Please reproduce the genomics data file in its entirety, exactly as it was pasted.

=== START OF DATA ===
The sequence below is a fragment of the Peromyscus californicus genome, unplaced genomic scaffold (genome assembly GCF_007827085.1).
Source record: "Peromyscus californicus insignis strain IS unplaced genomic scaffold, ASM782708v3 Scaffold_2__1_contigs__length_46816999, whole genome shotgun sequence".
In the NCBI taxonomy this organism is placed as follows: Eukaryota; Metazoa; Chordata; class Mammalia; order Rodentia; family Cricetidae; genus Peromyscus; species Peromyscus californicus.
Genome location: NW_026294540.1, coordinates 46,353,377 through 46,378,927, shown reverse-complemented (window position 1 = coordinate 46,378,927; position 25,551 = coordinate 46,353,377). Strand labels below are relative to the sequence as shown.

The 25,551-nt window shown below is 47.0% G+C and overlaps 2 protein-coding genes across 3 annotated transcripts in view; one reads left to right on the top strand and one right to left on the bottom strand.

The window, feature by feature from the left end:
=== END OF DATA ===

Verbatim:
The sequence below is a fragment of the Peromyscus californicus genome, unplaced genomic scaffold (genome assembly GCF_007827085.1).
Source record: "Peromyscus californicus insignis strain IS unplaced genomic scaffold, ASM782708v3 Scaffold_2__1_contigs__length_46816999, whole genome shotgun sequence".
In the NCBI taxonomy this organism is placed as follows: Eukaryota; Metazoa; Chordata; class Mammalia; order Rodentia; family Cricetidae; genus Peromyscus; species Peromyscus californicus.
Genome location: NW_026294540.1, coordinates 46,353,377 through 46,378,927, shown reverse-complemented (window position 1 = coordinate 46,378,927; position 25,551 = coordinate 46,353,377). Strand labels below are relative to the sequence as shown.

The 25,551-nt window shown below is 47.0% G+C and overlaps 2 protein-coding genes across 3 annotated transcripts in view; one reads left to right on the top strand and one right to left on the bottom strand.

The window, feature by feature from the left end: